Some people seem to get really lost out there. Maybe for these people it is Rocket Surgery - a combination of Rocket Science and Brain Surgery thus making it even more difficult.

holmesmd's picture

The issue isn't as much that "the bone is difficult to heal". The issue is that the 5th metatarsal is structurally the most vulnerable one due to having the least mechanical support. The analogy in the hand is a "Boxers fracture", or fracture of the 5th metaCARPAL. Moving medial to lateral from either the thumb or the big toe, there is a decreasing tolerance for absorbing axial loads. It has to do with the architecture of the hand & foot and their supporting structures, not with blood flow or the ability to heal. A repaired Jones fracture is susceptible to re- fracture for the same reasons it was in the first place. So yes, extra time & caution is warranted to COMPLETELY heal the fracture repair due to the nature of its original vulnerability.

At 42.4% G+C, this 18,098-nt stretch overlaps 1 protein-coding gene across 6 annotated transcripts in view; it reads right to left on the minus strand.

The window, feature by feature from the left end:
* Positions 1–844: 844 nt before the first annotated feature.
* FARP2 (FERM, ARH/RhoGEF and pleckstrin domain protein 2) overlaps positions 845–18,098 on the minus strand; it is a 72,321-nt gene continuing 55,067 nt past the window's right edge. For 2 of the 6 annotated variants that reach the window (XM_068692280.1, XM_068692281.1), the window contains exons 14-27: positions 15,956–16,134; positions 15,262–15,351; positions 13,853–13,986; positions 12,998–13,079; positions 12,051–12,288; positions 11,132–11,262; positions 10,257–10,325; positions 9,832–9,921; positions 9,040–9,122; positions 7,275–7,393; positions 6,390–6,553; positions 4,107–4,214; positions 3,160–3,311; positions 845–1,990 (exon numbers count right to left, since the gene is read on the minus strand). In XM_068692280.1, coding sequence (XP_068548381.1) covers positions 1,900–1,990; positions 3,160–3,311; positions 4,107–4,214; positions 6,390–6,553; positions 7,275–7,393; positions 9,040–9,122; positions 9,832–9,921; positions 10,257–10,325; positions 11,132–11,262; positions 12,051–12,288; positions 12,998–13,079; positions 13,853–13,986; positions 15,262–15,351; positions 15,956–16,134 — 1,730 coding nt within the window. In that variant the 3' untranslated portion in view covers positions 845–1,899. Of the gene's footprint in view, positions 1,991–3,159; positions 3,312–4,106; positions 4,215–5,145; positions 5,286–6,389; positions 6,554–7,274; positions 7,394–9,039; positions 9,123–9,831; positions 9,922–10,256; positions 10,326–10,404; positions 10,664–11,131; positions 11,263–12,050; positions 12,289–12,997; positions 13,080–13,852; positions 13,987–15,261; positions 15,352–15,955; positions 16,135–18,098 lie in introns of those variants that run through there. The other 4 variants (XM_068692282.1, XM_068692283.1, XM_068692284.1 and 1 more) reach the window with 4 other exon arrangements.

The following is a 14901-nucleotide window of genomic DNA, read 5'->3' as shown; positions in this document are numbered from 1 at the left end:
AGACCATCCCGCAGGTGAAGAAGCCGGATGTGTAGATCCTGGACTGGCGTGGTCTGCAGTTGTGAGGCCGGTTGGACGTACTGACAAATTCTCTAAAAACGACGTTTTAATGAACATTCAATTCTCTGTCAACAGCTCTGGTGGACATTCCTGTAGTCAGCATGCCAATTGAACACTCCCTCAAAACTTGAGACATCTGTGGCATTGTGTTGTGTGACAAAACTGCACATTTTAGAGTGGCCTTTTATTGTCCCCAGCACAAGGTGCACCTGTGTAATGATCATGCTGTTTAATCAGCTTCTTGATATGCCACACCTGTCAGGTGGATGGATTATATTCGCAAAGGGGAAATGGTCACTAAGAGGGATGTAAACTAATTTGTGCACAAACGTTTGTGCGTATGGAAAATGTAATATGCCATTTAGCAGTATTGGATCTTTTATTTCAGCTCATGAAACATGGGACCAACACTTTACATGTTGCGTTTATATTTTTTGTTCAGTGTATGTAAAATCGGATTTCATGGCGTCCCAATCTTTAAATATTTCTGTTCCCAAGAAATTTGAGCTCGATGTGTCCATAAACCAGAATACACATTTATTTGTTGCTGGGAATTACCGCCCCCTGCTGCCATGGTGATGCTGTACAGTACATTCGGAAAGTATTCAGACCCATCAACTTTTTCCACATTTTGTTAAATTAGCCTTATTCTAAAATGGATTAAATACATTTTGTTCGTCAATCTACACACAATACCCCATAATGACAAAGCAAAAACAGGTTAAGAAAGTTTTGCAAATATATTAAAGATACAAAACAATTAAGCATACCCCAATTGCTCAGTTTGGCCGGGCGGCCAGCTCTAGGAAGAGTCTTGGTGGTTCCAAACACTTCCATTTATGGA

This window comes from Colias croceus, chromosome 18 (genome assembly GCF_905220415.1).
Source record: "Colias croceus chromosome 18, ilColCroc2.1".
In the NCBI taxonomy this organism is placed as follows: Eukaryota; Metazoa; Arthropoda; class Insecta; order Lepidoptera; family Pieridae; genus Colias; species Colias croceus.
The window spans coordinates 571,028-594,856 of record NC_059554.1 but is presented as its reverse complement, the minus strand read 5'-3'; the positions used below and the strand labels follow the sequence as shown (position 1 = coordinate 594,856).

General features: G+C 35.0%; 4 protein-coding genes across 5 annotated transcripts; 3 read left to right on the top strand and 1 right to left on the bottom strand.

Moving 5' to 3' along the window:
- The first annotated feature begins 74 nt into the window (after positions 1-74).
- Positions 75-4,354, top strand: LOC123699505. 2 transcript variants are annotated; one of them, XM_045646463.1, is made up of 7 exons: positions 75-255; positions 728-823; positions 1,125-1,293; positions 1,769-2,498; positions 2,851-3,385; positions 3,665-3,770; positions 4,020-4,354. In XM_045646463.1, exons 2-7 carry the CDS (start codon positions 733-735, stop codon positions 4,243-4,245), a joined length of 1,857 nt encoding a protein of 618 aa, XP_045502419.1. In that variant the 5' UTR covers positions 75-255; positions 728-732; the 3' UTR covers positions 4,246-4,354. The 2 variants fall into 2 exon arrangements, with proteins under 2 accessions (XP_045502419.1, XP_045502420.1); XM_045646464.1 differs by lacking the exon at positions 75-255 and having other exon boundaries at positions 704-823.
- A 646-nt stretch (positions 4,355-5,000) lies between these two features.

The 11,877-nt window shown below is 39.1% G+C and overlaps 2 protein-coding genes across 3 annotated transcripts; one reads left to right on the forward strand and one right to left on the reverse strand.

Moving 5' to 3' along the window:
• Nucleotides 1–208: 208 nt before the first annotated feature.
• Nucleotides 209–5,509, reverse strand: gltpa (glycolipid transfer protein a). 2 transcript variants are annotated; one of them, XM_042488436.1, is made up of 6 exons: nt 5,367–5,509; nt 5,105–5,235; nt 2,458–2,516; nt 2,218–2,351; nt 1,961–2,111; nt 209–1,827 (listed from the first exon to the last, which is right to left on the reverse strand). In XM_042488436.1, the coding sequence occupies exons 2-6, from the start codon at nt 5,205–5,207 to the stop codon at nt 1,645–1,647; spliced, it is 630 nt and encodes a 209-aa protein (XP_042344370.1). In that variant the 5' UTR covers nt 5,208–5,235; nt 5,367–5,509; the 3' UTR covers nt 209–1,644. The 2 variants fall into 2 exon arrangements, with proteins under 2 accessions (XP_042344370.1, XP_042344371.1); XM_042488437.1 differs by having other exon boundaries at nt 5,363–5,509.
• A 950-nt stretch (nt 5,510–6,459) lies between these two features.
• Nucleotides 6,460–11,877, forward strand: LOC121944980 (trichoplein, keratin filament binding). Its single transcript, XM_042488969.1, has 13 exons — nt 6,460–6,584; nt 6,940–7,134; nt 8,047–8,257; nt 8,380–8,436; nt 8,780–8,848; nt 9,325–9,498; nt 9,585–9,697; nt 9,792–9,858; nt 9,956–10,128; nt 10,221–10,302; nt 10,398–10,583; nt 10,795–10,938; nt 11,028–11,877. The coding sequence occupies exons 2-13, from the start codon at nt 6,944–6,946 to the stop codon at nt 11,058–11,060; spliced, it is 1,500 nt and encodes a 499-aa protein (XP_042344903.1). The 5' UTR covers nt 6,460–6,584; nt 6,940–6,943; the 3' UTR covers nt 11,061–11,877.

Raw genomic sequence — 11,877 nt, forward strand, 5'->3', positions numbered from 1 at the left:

Handsback's picture

The problem with Beigel not getting reps and learning the system is he also isn't getting into football shape. So even IF he starts TC, he'll do so w/o being in shape. Sort of like TCs of up to the 2000s, where TC was a place that everyone used to get into shape while learning the system. Now everyone gets in shape and uses the TC to learn the system and to get tougher for the season.
I could see MM putting Beigel on PUP and if not ready on by the season opener, IR him so they can use him later in the season. For sure this will open the door to the other rookies and FAs for a possible roster spot.

PatrickGB's picture

Those foot injuries can be difficult. I have had a number of them. I was told that my frame was too small for the type of workouts I was putting them through and I needed to take my time and take a lot of it off. Biegel may have been pushing it too much. PUP makes sense. He strikes me as a guy who pushes himself. So perhaps the staff needs to protect him from himself. At least he is in the building. Watt would have been nice but that meant a loss of a great draft pick. GBP did the right thing for the long run.